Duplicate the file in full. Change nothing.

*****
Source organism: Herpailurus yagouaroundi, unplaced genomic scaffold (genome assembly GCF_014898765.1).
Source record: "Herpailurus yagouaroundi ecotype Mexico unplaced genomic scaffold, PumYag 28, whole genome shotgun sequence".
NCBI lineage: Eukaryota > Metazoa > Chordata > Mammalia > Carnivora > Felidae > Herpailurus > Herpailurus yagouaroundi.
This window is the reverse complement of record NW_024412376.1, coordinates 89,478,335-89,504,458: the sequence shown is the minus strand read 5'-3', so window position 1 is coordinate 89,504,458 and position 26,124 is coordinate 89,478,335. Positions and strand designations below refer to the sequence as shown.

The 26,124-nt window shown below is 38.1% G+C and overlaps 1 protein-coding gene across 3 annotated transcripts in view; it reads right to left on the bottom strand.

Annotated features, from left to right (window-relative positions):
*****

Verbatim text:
Source organism: Herpailurus yagouaroundi, unplaced genomic scaffold (genome assembly GCF_014898765.1).
Source record: "Herpailurus yagouaroundi ecotype Mexico unplaced genomic scaffold, PumYag 28, whole genome shotgun sequence".
NCBI lineage: Eukaryota > Metazoa > Chordata > Mammalia > Carnivora > Felidae > Herpailurus > Herpailurus yagouaroundi.
This window is the reverse complement of record NW_024412376.1, coordinates 89,478,335-89,504,458: the sequence shown is the minus strand read 5'-3', so window position 1 is coordinate 89,504,458 and position 26,124 is coordinate 89,478,335. Positions and strand designations below refer to the sequence as shown.

The 26,124-nt window shown below is 38.1% G+C and overlaps 1 protein-coding gene across 3 annotated transcripts in view; it reads right to left on the bottom strand.

Annotated features, from left to right (window-relative positions):